The Emerald Cockroach wasp has a metallic blue-green body, with the thighs of the second and third pair of legs being red. The female is approximately 22 mm long. The male of this species is smaller, and does not have a stinger.
Also known as a jewel wasp, the Emerald Cockroach wasp is best known for its unusual reproductive behavior, which involves stinging the cockroach; and then using the body as a living-host for its larvae.
The female Emerald Cockroach wasp will sting the cockroach twice, paralyze the front legs of the victim; and disable the escape reflex. Then the wasp leads the cockroach to a burrow, by pulling one of the roach’s antennae; similar to a leash. Once they reach the burrow, the Emerald Cockroach wasp lays a white egg, on the cockroach’s abdomen.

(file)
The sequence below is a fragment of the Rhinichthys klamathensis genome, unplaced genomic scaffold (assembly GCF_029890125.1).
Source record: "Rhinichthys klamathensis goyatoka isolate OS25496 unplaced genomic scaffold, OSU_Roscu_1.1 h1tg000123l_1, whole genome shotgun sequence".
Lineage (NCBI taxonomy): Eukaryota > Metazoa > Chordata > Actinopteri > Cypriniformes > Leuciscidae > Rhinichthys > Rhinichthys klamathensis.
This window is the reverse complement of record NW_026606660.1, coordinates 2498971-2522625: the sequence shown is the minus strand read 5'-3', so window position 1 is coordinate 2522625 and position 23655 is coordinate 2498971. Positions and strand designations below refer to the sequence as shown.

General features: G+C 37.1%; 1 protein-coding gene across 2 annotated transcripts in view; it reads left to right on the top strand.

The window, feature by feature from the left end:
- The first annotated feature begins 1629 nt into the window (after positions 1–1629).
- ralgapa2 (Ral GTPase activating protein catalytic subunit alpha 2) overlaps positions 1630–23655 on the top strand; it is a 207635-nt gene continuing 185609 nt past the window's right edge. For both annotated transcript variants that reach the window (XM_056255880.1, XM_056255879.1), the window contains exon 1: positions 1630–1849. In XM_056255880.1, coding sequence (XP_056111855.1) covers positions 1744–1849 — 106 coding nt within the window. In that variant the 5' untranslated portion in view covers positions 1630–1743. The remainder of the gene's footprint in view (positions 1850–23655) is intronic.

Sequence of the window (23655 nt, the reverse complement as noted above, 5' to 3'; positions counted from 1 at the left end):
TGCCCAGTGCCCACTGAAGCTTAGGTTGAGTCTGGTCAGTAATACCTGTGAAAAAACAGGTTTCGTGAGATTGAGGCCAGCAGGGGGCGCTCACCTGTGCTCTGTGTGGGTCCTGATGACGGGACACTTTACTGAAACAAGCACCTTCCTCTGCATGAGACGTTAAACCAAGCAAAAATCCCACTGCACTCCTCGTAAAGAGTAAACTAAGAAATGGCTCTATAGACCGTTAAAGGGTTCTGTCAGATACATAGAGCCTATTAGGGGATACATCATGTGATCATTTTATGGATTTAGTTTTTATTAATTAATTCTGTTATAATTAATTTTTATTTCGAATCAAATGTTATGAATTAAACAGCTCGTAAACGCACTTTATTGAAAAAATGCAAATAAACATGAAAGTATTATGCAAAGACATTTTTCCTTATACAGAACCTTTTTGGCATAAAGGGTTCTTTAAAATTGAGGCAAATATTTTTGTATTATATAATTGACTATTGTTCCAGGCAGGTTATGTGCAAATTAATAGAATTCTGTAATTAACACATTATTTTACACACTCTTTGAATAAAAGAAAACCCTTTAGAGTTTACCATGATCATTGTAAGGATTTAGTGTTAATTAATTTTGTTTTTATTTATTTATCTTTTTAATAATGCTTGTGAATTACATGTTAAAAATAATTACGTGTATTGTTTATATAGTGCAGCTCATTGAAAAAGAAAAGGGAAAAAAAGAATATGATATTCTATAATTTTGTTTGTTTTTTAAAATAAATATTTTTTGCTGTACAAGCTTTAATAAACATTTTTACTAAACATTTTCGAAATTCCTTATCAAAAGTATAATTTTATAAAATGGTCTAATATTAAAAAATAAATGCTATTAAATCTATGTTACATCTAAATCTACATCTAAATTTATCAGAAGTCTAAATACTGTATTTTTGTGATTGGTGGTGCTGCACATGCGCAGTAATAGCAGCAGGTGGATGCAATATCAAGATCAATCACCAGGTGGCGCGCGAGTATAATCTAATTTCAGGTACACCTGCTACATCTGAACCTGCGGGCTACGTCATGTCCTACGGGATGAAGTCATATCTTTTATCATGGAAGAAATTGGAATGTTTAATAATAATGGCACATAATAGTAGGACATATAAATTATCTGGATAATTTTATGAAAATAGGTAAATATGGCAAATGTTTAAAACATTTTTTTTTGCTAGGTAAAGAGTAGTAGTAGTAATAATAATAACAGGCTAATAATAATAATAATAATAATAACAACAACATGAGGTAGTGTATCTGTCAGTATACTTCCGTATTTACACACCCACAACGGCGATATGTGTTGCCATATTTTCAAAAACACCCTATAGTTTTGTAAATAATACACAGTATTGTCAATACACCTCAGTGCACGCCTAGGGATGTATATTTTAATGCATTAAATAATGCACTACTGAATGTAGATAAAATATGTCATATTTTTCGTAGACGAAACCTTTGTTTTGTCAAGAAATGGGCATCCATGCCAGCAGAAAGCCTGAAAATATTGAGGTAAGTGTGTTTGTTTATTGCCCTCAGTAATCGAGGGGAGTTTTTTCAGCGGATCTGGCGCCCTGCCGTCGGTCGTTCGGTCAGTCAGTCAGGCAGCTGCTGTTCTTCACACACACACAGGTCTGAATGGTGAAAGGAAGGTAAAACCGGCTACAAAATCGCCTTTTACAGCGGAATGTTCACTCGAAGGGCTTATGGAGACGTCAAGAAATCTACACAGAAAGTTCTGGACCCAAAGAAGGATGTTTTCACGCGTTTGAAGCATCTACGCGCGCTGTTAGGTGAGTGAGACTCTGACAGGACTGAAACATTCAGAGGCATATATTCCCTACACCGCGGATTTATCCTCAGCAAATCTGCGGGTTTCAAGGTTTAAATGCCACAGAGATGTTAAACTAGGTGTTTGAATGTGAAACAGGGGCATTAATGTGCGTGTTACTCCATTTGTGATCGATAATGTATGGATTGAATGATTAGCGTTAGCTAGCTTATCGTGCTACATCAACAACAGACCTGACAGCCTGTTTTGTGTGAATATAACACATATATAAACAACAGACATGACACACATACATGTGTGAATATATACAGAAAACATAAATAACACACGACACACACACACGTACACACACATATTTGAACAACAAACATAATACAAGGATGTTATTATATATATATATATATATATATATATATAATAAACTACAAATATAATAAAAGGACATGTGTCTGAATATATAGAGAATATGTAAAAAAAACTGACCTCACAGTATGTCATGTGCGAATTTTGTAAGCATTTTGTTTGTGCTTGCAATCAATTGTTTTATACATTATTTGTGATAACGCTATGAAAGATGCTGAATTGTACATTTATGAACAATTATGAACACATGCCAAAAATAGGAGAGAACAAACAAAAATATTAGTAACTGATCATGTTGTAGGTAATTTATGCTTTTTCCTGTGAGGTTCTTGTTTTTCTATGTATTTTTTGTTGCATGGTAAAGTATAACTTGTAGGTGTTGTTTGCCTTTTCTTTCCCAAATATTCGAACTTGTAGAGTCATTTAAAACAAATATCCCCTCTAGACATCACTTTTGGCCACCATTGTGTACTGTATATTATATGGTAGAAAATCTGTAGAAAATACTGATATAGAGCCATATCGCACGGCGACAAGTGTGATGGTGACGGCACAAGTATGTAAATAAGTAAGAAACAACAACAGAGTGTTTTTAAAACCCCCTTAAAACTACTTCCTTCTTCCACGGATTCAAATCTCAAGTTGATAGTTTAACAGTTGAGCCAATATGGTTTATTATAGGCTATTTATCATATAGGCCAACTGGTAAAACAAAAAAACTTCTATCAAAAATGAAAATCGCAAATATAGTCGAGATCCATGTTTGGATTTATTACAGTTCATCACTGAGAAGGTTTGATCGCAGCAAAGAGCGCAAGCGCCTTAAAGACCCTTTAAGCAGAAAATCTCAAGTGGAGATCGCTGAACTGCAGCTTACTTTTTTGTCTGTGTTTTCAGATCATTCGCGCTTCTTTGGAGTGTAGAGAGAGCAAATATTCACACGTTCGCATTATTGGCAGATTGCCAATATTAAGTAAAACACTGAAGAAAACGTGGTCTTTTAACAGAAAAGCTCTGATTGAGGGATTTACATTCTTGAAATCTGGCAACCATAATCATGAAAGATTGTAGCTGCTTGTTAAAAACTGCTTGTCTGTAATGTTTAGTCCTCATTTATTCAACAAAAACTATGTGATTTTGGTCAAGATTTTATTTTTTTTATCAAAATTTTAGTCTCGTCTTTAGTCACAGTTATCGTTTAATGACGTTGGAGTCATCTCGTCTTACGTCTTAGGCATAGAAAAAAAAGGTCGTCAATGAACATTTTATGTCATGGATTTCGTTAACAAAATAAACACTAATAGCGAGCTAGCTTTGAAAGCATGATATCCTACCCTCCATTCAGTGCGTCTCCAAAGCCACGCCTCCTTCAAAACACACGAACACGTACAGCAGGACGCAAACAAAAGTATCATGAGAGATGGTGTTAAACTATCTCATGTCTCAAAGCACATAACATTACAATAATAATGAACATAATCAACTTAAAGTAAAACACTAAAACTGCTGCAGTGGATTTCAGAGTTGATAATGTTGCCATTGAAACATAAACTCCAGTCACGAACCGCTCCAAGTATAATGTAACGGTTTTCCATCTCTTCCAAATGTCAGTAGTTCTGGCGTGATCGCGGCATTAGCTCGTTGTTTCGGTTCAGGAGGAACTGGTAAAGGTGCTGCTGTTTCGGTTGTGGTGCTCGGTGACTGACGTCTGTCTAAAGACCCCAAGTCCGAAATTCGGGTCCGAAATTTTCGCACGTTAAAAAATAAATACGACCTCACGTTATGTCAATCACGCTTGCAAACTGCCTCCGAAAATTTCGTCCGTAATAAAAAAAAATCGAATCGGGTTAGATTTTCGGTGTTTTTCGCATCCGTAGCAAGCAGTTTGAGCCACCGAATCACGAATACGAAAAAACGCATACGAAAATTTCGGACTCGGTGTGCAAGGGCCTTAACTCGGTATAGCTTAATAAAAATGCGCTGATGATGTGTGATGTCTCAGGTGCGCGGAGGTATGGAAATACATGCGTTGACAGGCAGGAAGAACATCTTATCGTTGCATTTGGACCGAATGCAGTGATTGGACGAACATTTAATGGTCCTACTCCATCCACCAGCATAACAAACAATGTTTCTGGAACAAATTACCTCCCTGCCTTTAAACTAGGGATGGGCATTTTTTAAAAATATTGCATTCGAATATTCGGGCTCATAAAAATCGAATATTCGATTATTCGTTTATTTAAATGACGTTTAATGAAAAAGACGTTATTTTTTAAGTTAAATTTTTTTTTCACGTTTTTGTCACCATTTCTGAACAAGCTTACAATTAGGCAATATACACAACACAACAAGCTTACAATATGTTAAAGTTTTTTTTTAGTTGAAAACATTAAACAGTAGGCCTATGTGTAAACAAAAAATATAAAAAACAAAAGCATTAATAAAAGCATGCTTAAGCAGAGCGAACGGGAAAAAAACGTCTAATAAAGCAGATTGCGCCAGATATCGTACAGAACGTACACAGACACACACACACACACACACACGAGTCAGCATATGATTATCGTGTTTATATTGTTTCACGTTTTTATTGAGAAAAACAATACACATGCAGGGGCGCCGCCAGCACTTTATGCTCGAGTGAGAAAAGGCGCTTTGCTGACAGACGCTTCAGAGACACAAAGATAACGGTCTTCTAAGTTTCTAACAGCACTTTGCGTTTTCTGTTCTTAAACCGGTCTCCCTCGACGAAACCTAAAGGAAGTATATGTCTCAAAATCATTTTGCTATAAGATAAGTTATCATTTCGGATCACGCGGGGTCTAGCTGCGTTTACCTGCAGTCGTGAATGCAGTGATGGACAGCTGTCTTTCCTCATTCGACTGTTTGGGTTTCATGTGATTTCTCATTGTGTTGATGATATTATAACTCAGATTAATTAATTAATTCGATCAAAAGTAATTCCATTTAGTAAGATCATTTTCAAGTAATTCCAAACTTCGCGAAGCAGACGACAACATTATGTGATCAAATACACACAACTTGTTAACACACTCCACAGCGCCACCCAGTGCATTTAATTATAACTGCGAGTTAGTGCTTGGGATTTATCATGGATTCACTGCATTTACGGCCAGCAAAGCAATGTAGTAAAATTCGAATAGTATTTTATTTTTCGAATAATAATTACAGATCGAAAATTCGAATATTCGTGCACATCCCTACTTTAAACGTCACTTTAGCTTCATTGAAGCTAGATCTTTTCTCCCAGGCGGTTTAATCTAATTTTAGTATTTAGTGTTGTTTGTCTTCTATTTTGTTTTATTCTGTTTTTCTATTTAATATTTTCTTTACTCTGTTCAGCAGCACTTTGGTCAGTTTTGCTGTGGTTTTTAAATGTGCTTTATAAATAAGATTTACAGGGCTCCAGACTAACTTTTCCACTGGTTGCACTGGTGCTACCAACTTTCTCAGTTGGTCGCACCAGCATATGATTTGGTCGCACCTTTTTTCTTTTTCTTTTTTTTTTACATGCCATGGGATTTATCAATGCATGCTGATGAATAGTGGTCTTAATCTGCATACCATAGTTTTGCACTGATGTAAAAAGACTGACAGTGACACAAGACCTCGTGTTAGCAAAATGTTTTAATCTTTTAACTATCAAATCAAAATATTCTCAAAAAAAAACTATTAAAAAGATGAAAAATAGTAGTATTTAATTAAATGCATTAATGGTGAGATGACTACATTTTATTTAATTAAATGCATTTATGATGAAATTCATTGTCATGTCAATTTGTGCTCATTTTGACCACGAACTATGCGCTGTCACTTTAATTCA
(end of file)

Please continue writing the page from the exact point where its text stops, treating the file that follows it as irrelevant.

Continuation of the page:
Adults live for several months. Mating takes about one minute, and only one mating session is necessary, for a female wasp to successfully parasitize several dozen cockroaches; making them an unlikely source of natural pest control services.